A statement from the governments of seven countries, including New Zealand, seeking to find new ways for authorities to gain access to end to end encrypted criminal content is not similar to requesting backdoors to data, according to Minister of Justice Andrew Little.
E2EE means the data between a sender and receiver can only be viewed by the two parties. Companies using E2EE in their products often claim it is impossible for them to decrypt messages or content despite hosting it on their platforms.
Little was New Zealand’s signatory on the statement alongside representatives from the other Five Eyes nations of the US, UK, Canada, and Australia. India and Japan also signed.
The statement says encryption plays “a crucial role” in the protection of personal data and privacy, but certain implementations of encryption can pose “significant challenges to public safety” if it allows criminal activity to go untraced.
Little told BusinessDesk the statement was asking for an access model akin to a search warrant.
“In the way the police exercise a search warrant on a house, or have to be authorised to do so through a warrant and knock on the front door, the same would happen with access to encrypted material that constitutes criminal offending on social media platforms.”
He added, “it’s not about backdoors.”
“Most of what they’re talking about amounts to requiring a backdoor,” Stephen Hall, chairman of secure cloud storage company Mega told BusinessDesk. “A backdoor is actually an open front door, because anyone who holds a backdoor can be hacked and can open the door,” suggesting the move would leave the authorities themselves more susceptible to hacking.
“If there’s some overall master key that law enforcement could use, then it’s open for that law enforcement to be hacked.”
Criminal crack down
Little said the signing countries want to have a more defined conversation with technology companies in order to crack down on child abuse online.
“We want to have a dialogue to ensure that the benefits of encryption are sorted, but the dark side of it isn’t allowed to conceal criminal offending.”
A dialogue may well be a first step to cooperation, but a change to how companies host encrypted data would be necessarily in order for them to be able to hand over unencrypted data to authorities.
The statement calls on the need for technology companies to talk directly with governments to “facilitate legal access” to encrypted communications. The only service the report calls out by name is Facebook Messenger, which currently does not enable E2EE by default. It argues if a default E2EE was enabled, it’d make cracking down on child abuse much harder for authorities.
The US National Center for Missing and Exploited Children reported a total of 16,836,694 alerts from electronic service providers in 2019 about the online exploitation of children. Of this number, 15,884,511 were reported by Facebook, more than 94 percent of the total.
Hall said this means one of two things.
“Either Facebook is the global centre of child abuse and no one else [other platforms] has a problem with it, or Facebook is doing an excellent job of reporting as it is required to, and the others are doing a dismal job.” Both are worrying possibilities.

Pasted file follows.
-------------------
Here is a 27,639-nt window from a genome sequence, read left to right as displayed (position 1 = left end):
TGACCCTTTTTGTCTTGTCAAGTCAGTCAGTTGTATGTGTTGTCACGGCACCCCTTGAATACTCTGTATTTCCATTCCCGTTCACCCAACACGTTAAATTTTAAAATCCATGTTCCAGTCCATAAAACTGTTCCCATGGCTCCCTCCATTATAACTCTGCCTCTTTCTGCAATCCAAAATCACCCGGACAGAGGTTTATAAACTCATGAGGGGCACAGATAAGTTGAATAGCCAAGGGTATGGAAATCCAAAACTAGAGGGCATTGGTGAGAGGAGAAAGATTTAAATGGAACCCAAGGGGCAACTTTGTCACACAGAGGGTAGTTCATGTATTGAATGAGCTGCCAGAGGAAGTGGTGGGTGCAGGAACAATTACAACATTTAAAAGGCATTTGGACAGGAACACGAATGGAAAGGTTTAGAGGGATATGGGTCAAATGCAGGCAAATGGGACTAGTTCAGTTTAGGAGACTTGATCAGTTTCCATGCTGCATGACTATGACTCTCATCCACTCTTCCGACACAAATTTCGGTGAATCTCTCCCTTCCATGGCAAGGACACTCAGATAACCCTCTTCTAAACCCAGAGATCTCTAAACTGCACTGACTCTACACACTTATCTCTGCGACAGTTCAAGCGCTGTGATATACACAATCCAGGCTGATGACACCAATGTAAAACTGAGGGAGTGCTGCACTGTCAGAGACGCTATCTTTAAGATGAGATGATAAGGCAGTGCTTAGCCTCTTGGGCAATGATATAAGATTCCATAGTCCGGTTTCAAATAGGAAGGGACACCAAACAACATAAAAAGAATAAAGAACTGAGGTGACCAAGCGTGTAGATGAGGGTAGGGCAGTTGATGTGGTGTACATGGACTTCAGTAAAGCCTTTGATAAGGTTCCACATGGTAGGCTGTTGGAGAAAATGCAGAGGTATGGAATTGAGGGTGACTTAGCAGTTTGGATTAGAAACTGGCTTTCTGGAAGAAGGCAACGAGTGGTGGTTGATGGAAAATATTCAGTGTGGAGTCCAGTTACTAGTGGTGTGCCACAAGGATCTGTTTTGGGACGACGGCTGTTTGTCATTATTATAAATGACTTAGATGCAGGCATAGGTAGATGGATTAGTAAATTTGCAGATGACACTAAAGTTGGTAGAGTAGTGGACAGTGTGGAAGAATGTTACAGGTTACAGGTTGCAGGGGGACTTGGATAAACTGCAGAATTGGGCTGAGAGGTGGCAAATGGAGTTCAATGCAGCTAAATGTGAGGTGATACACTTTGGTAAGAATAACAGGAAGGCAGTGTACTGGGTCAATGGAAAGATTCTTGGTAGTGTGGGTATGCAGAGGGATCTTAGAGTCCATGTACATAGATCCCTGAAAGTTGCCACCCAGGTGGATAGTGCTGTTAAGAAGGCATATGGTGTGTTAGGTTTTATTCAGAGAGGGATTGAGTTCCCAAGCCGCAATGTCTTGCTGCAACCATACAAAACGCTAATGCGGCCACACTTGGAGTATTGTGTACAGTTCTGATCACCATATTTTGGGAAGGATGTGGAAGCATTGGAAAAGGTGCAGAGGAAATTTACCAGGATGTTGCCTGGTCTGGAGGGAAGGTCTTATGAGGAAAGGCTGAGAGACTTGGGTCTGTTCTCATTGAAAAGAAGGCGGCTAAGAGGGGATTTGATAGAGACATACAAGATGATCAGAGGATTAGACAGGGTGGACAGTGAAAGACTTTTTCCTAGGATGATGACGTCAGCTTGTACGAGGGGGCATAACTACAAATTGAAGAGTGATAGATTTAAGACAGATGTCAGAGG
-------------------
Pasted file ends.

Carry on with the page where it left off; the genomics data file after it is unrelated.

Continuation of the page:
Hall praised the statements’ acknowledgement that encryption is required for personal privacy and the operation of modern banking institutions but pointed out that in order for authorities to be given access to encrypted data, a backdoor must necessarily exist.
“They’re asking for the impossible – for encryption to continue, but for them to somehow to have special access.”
Little referred to “social media” companies and platforms as the focus, and well he might given the number of child abuse reports on Facebook’s platform. But Mega, the NZ company offering encrypted voice, video, and storage is not a social media company, yet it would be affected by the suggested changes and would likely be required to decrypt customer data where it currently can’t.
Hall said Mega already complies with court orders but stops short of decrypting data as it operates user-controlled end to end encryption. “We are subject to warrants of various sorts. If it’s a court ordered warrant, we would supply the encrypted data, and it’s up to the authorities to obtain the password to be able to decrypt it.”
A change would likely mean the government would probably ask Mega to decrypt the data, undermining the company’s promise of secure data storage.
Little said the proposals would mean the government could “engage with the social media companies, ideally with the idea of getting an agreement. In terms of the way individual countries would engage or deal with it, that might require not just an agreement with the social media companies but with inter-country agreements.”
There doesn’t appear to be blanket law applicable to the situation and authorities are struggling with how to tackle criminal activity on global internet services.
“There is a balance to be achieved between the rights of privacy and rights of freedom of speech and expression”, while “ensuring that that doesn’t become a cover to allow serious criminal offending to happen,” said Little.
“That’s why the dialogue is so important, that’s why what the encryption statement asks for is engagement between authorities and those social media platforms.”
But Hall says there is already engagement, and “the authorities are already more than submerged in the reports they are currently getting and can’t cope with them, so for them to be crying that they desperately need open access to encrypted data is really missing the point. They can’t cope with the reports they are currently getting.”
The suggestion is willing companies are already open to dialogue and want to help authorities, but those authorities are overwhelmed enough to push for easier legal access to encrypted communications.